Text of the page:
The grade looks rough, I know. Let’s face it - According to Basketball Reference, Gordon posted games scores of 1.0 or less four of the last ten games. But his average +/- (what the team is doing when he’s on the floor) in that same stretch is the best on the team.
Best performance is the last 10 games: 12/2 @ Philadelphia
20 points (9-14 FG, 2-4 3PA), 2 rebounds
Bismack Biyombo (10 GP), Grade: B-
Biyombo, a guy who is primarily known for rebounding, has a PER for the season of less than 10. And PER is a flawed statistic that is heavily influenced by rebounding. How is this possible?
Seriously though, I’m actually weirdly okay with Bismack starting. I greatly prefer Nik Vucevic as a player, especially considering his short stretch of improved defensive play. But moving Payton to the bench, and then separating Biyombo and Payton because #basketball, really balances the two units in a more functional way. I think the move was about Ibaka as well. Serge wasn’t really pulling his weight defending the rim. Inserting Biyombo handles interior defensive concerns while also allowing Ibaka to help from the weak side (which we’ve already seen the last few games).
I’m most concerned about Biyombo’s ridiculous amount of turnovers he’s committed this year. Biyombo is averaging a career high in TO’s, TO’s per/36, and TOV% (this year 22%, career average of 17%). Biyombo’s Offensive Rating of 93 per 100 possessions is the worst of any player in the regular rotation, which is to be expected.
Best performance in the last 10 games: 11/19 vs. Dallas
13 points (4-6 FG, 5-7 FT), 10 rebounds, 3 blocks, 2 assists
Jeff Green (10 GP), Grade: D-
Alert! Jeff Green just played more minutes in a ten game stretch than Aaron Gordon, this is not a drill!
I was more than outspoken against the Jeff Green signing last summer, and I actually felt bad for being so negative before I saw how it was going to play out. But this was my biggest fear, that Green would be chucking while Gordon (or even Hezonja, even though he hasn’t earned a thing) was on the bench watching.
Green is the only player in the regular rotation who is shooting less than 40% from the field on the season, he ranks last in the rotation in WS per/48 (.02) and Box +/- (-3.9), and second to last in the rotation in TS% (Nik actually has a slightly lower TS%, yikes).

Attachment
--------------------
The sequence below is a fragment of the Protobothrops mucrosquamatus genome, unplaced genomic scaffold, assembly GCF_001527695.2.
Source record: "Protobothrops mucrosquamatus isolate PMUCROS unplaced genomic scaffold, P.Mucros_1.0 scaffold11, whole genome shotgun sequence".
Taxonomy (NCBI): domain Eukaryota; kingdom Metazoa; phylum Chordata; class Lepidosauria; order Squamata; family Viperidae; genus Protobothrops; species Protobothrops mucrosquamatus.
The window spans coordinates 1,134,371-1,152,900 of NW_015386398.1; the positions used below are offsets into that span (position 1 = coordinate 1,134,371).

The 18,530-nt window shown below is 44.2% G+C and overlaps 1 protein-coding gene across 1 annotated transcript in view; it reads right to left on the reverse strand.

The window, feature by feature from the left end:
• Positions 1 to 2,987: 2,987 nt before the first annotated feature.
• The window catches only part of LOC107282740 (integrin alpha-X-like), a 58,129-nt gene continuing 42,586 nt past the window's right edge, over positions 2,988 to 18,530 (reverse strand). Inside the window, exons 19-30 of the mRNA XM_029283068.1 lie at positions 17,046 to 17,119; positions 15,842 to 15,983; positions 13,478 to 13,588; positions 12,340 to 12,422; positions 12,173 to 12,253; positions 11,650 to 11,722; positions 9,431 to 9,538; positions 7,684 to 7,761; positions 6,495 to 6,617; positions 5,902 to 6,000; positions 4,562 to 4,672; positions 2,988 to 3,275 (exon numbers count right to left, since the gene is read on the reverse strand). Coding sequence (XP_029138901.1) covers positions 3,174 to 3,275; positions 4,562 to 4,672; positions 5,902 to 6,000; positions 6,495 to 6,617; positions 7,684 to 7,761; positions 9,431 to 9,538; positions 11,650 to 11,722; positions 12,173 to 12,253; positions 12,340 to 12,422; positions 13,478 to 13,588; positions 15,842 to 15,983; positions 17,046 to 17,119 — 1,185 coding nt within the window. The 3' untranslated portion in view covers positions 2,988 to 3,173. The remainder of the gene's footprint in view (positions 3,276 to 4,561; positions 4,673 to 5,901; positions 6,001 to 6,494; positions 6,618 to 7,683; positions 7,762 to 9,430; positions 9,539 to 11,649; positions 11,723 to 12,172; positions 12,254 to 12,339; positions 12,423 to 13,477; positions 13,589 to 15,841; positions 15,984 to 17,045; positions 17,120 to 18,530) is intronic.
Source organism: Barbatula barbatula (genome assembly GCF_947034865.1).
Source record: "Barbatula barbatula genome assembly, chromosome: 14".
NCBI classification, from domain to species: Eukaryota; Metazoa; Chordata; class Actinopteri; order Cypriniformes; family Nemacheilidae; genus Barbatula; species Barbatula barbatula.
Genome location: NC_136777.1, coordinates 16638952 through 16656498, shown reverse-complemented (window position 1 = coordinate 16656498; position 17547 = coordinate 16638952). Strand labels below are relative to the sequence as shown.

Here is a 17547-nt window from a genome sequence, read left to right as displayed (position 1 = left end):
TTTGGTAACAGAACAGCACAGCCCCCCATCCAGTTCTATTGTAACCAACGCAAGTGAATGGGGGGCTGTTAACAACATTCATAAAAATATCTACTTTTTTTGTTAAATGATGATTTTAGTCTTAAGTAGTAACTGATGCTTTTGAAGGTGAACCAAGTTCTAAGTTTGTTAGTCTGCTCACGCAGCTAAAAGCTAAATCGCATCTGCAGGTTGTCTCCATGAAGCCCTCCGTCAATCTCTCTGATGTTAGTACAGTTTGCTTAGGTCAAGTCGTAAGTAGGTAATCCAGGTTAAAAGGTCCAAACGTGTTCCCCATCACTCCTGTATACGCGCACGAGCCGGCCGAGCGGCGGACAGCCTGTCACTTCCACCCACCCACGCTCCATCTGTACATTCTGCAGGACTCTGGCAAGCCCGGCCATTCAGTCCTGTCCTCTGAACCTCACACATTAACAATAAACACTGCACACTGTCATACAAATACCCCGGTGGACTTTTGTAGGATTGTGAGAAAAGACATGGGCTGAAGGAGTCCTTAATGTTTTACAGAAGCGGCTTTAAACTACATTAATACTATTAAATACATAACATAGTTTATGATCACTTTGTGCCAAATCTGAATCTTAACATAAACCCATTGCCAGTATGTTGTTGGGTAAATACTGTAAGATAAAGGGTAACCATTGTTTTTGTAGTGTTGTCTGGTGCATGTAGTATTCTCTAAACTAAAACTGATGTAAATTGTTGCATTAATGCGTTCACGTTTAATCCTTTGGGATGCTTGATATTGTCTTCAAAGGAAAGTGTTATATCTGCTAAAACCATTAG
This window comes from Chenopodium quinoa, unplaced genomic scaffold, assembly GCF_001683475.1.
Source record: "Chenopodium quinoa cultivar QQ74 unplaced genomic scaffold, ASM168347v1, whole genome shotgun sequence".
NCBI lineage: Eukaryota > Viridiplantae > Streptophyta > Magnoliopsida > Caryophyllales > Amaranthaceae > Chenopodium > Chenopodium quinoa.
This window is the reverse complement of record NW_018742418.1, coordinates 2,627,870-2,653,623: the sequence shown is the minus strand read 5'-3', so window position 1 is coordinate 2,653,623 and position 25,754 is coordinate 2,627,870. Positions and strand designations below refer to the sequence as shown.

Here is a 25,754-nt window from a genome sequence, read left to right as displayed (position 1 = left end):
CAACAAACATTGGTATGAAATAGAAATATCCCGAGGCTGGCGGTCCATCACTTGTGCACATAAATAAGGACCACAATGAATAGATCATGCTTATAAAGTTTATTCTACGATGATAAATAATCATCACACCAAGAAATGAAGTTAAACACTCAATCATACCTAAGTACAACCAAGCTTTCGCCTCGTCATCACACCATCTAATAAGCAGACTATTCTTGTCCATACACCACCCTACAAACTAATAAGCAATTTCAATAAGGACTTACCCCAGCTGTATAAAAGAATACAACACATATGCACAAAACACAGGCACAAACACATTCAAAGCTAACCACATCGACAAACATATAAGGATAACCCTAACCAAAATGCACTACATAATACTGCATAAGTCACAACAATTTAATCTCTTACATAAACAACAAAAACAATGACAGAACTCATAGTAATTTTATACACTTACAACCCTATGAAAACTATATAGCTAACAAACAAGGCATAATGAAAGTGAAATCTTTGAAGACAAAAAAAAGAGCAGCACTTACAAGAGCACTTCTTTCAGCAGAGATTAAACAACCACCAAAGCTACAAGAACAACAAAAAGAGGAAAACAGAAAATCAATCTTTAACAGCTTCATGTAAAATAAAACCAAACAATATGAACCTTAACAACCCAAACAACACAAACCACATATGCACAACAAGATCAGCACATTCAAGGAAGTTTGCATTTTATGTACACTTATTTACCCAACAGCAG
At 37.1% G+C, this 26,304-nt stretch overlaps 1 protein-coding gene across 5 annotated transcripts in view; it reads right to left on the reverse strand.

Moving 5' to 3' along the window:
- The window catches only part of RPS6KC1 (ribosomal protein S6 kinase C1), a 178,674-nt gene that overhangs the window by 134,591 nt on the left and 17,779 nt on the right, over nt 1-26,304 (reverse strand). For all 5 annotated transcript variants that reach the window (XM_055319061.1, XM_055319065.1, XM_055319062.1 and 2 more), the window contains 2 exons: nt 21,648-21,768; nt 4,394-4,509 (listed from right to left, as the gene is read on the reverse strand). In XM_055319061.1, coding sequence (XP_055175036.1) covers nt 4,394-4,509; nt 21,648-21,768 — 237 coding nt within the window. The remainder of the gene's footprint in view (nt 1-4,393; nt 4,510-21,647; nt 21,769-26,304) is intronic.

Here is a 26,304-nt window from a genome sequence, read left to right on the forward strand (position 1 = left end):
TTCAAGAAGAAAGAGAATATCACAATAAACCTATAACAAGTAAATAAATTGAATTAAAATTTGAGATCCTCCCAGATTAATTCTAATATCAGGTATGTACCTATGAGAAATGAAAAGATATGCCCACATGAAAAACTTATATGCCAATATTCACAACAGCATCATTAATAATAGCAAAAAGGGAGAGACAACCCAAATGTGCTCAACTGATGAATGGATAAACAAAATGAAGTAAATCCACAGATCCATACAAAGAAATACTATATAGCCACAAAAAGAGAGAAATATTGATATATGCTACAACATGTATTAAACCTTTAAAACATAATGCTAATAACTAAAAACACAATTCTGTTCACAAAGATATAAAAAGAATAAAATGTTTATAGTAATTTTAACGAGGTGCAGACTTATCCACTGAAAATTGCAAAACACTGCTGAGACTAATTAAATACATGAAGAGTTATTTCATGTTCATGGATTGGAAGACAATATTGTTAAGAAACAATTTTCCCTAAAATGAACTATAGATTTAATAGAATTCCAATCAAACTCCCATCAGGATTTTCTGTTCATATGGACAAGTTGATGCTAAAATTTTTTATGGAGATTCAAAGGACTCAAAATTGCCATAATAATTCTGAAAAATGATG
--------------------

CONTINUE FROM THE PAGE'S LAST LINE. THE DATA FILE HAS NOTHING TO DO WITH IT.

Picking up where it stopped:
And of course: 11 more days until Jeff Green can be traded, 81 days until the NBA trade deadline
Best performance in the last 10 games: 12/2 @ Philadelphia
16 points (6-13 FG, 2-4 3PA), 6 rebounds, 3 assists
D.J. Augustin (10 GP), Grade: B
Two thumbs up for D.J. being inserted into the starting lineup. Let’s face it, the franchise PG Orlando so desperately needs is not on this roster. He’s probably playing in college (perhaps in L.A. in Seattle at UW, for the Pack in Raleigh, or for the ‘Cats in Lexington), but will the organization recognize this and start organizing themselves for the upcoming draft? I digress...
The Magic are giving up a little bit on defense with Augustin at the helm, but not a ton (because Payton has been pretty bad on defense too). And you lose a good deal of playmaking ability in the starting lineup without a combination of Payton AND Vucevic (compared to Augustin and Biyombo). Yet I still think it’s worth it, the Magic need that third floor-spacing shooting/scoring option on the floor as much as possible. That’s exactly what D.J. has provided for Orlando. He’s out there for one reason, to shoot three’s at close to a 37%-39% clip (more than half of D.J.’s FG attempts this year have been form behind the arc).
Best performance in the last 10 games: 11/19 vs. Dallas
18 points (6-11 FG, 2-5 3PA), 6 assists, 2 rebounds
Head Coach Frank Vogel, Grade: C+
Sort of an up and down ten game stretch for Vogel. I support the Augustin insertion into the lineup. I’m kind of meh about Biyombo, but I get it. I didn’t like starting Green over Gordon a couple weeks ago at all. Vogel and the coaches are still tweaking here and there, I respect that.
Vogel’s grade is down a couple pegs because there have been some late game situations in the last ten contests with guys like Payton and Green on the floor making poor decisions, which left all of us wondering why they were on the floor in the first place. The 4th quarter Memphis collapse was bad.
Still, he’s got this team at 8-12, when they probably should be more like 5-15 or 6-14. The offense is the worst in the league, but he’s turned the team into a top tier NBA defense, especially of late. Stay tuned.